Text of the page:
Tuesday, November 10, 2009
Don't Sleep on the Huckster
Former Alaska Gov. Sarah Palin has managed to extend her 15 minutes of fame. Barely known 15 months ago, she's become the "It" girl of the right in the interim. One week from today, her "Going Rogue" book will be released. Her book promotion tour will include stop with both Oprah Winfrey and Barbara Walters.
In the recent election, she lined up with conservatives supporting Doug Hoffman in the NY-23 congressional race. Her decision influenced Tim Pawlenty to follow suit. Naturally, that book tour will take her to Iowa, the state where all presidential campaigns are launched.
This week, however, one of her potential rivals for the 2012 presidential nomination piped up to carve some media attention himself. That would be one Michael Huckabee, sounding mildly annoyed at all the focus on the lady from the frozen north, whom Politico calls the GOP's "rock star":
“Some of the people who had excoriated me and really been very dismissive of me for views that I had taken, and labeled me anything from a populist to an ignoramus — the same people have been very defensive [of] and laudatory to Sarah Palin,” Huckabee noted, adding that he’d invited her to appear on his weekly Fox show but “could never get any contact.”
“I’m glad she’s getting the props — I know I’m not nearly as attractive,” he said with a guileless grin.
Ironically, Huckabee is the real rock star -- well, actual musician that is. He's one of the few politicians -- and the only one mentioned in the presidential sweepstakes -- who plays in two bands. His original group is Capitol Offense. Meanwhile, the ad hoc group of Fox staffers that make up the house band of his weekend Fox show are the Little Rockers. In both, he gets to show off his bass guitar-playing chops.
Huckabee buttresses his musical talent with a folksy sense of humor that takes the edge of what might otherwise be an intimidating Baptist preacher -- which he happens to be. This odd mixture of talents -- folksy, musically talented, Chuck Norris pal -- produced in 2008, a Huckabee who managed to become attractive to a mainstream media that usually greets hard-core socially conservative candidates with suspicion or outright hostility.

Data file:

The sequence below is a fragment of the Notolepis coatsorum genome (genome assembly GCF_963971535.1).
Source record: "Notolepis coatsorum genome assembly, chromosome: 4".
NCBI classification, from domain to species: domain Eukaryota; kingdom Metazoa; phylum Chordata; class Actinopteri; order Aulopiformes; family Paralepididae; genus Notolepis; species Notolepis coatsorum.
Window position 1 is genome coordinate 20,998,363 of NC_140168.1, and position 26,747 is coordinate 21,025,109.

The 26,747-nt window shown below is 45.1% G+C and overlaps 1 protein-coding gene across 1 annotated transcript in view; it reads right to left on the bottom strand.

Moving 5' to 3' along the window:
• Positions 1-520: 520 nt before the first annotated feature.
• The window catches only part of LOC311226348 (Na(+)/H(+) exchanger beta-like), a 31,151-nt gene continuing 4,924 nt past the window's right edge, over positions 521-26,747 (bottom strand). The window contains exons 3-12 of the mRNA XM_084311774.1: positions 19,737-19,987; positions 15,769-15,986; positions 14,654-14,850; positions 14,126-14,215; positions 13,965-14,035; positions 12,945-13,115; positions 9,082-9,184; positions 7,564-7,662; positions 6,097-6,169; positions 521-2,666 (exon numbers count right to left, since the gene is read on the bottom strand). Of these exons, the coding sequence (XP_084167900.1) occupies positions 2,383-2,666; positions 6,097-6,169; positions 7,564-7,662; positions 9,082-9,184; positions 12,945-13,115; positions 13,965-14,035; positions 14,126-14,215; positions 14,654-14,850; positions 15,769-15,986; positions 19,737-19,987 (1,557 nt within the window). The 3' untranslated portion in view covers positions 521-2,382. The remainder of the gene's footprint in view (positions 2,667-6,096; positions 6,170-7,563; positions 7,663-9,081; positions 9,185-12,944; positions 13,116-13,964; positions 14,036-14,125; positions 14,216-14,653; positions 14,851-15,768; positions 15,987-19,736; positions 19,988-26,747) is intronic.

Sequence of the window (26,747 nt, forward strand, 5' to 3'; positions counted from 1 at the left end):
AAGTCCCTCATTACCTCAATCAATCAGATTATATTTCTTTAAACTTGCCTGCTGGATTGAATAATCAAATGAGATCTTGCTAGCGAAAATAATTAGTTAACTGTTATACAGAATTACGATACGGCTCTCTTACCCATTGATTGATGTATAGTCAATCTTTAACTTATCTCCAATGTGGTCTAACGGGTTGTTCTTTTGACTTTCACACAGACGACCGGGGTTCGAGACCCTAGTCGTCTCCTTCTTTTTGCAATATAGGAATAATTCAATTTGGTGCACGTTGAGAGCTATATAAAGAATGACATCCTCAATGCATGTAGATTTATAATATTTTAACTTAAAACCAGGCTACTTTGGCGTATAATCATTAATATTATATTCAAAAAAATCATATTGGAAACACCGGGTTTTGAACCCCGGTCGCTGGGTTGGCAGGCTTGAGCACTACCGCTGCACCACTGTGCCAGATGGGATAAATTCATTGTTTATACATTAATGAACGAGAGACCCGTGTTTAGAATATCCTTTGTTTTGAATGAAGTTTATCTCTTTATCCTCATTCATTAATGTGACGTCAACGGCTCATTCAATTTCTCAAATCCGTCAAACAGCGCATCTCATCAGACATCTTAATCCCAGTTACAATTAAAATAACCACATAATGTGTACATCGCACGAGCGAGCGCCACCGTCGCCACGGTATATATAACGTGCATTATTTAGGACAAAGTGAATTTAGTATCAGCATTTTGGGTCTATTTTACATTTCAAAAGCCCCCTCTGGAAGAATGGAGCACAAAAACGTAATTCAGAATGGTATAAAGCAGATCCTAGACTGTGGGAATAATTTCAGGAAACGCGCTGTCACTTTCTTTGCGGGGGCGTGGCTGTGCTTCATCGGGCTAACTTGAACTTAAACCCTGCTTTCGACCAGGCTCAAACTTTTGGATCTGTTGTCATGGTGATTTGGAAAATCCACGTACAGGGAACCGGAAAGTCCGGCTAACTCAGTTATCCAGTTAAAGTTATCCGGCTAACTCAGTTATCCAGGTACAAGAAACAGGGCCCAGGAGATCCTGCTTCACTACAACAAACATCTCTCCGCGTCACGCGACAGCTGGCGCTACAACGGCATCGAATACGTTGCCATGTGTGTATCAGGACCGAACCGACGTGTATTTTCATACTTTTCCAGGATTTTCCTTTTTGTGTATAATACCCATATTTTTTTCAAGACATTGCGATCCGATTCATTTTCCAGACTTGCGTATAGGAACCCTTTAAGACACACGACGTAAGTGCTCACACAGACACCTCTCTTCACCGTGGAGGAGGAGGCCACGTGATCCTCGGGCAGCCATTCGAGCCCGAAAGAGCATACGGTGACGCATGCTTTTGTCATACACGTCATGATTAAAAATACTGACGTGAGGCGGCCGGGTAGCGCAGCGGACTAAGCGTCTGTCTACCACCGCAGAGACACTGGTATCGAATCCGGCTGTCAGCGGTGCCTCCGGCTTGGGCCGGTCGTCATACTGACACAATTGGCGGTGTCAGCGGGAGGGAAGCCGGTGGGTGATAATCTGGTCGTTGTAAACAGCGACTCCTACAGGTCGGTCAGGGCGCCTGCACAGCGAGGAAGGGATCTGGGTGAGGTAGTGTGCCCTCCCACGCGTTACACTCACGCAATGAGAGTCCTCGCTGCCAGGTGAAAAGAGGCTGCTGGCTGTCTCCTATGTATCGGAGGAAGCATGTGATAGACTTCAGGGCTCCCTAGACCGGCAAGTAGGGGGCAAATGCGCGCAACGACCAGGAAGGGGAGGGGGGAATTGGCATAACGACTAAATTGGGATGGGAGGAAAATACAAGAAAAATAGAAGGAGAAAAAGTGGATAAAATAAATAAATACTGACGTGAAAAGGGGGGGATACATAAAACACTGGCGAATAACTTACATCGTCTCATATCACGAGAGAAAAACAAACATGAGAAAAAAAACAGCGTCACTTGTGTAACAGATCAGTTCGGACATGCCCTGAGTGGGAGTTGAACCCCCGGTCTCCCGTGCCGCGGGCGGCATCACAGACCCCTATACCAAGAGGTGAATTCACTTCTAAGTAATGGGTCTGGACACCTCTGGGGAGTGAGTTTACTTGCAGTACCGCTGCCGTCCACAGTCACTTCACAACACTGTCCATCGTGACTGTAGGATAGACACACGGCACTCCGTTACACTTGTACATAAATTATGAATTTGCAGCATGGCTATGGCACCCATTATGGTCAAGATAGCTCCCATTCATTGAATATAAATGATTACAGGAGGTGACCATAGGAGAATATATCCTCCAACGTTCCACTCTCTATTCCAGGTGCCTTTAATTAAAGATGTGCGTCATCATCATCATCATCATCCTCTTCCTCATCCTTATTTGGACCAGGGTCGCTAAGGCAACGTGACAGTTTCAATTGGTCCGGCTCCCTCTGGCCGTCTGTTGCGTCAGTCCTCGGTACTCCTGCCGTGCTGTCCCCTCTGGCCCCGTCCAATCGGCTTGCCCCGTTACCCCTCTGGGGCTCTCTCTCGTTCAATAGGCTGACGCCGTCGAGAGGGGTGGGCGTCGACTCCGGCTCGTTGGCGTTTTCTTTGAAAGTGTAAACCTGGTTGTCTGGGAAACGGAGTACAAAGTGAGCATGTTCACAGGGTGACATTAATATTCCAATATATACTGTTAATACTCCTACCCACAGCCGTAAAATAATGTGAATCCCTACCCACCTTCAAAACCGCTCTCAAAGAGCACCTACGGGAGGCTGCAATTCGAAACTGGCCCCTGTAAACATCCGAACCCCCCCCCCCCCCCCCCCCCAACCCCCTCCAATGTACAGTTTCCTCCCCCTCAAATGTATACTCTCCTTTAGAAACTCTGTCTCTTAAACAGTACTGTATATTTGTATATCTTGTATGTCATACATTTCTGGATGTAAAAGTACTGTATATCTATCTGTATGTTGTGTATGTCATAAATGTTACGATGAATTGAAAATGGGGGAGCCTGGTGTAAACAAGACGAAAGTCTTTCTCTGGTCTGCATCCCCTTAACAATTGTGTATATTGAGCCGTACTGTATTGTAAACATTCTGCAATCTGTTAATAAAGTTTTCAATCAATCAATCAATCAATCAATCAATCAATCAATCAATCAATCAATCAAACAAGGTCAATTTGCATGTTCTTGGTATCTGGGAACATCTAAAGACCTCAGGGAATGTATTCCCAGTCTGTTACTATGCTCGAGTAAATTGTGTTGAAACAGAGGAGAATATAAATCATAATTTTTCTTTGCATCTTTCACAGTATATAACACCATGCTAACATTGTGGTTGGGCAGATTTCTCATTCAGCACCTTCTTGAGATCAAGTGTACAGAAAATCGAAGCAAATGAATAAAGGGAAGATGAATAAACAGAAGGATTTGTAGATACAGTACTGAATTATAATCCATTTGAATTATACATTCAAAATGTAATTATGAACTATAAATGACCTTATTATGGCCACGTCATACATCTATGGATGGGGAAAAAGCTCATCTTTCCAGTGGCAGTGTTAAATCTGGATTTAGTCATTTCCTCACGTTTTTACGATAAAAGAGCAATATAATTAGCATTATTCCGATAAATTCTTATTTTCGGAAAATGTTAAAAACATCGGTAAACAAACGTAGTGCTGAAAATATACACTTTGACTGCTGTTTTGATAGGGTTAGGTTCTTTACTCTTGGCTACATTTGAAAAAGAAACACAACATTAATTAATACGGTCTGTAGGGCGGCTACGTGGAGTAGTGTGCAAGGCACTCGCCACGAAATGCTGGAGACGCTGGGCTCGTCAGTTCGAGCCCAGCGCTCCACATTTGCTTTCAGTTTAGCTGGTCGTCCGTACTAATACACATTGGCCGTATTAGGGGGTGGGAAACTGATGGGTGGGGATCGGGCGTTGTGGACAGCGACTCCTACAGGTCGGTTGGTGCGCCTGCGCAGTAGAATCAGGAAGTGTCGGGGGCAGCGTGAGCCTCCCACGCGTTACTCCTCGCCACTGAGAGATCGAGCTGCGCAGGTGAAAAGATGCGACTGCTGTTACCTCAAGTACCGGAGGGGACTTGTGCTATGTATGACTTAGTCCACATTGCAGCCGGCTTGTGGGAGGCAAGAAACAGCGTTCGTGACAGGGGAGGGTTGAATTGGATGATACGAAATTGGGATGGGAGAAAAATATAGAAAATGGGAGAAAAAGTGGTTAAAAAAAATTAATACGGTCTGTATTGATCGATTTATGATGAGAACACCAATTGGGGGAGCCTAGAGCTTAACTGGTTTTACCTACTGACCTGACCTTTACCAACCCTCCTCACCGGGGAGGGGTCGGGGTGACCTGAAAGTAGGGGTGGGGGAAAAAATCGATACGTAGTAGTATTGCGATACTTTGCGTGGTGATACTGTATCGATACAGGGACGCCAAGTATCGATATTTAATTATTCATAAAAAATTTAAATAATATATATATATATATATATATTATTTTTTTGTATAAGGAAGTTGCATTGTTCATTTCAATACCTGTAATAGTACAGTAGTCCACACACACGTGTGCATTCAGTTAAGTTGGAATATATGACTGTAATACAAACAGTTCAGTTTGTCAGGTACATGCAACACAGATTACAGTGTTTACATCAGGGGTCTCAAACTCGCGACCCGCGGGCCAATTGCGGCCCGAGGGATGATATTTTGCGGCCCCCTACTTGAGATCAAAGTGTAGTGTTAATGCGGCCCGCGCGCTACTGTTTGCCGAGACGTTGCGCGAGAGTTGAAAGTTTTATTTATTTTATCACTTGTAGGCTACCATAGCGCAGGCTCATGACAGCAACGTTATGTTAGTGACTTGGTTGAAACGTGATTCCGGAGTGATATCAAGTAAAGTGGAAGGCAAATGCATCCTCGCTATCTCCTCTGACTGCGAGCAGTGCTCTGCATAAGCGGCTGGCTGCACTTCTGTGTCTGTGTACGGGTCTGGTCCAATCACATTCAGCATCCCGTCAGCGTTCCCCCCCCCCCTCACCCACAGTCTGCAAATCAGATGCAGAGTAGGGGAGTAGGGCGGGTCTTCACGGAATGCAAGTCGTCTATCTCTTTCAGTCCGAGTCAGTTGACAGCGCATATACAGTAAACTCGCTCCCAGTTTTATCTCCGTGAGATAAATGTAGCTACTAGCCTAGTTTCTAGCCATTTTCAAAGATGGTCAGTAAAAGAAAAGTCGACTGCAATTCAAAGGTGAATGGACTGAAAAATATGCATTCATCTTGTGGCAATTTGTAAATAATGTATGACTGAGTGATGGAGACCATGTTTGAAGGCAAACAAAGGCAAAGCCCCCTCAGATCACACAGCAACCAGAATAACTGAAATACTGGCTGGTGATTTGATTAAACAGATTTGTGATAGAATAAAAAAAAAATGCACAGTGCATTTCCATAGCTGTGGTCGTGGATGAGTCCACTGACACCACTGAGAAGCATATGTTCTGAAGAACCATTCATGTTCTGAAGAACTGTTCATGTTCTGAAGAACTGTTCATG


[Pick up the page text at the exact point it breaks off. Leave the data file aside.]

In fact, Huckabee harshest criticism arguably came from the professional conservative movement who found his views on economics unorthodox -- from the right's perspective -- and record as Arkansas governor as insufficiently conservative. That said, Huckabee still stands out as the most experienced chief executive in the race.
As fallout from the Whitewater investigation, Huckabee's predecessor as governor went to prison. Huckabee finished Tucker's term and then won two in his own right. Consequently, he was governor for 10 1/2 years. For those keeping track, that's more than Mitt Romney (one four-year term in Massachusetts) and Sarah Palin (two-and-a-half years in one abortive term in Alaska) combined.
So, given all that, shouldn't Mike Huckabee be getting a bit more love from the Republican faithful?
Indeed, ridiculously early in the 2012 race as it is, shouldn't he be taken a bit more seriously than just about anyone in the "mentioned" GOP field?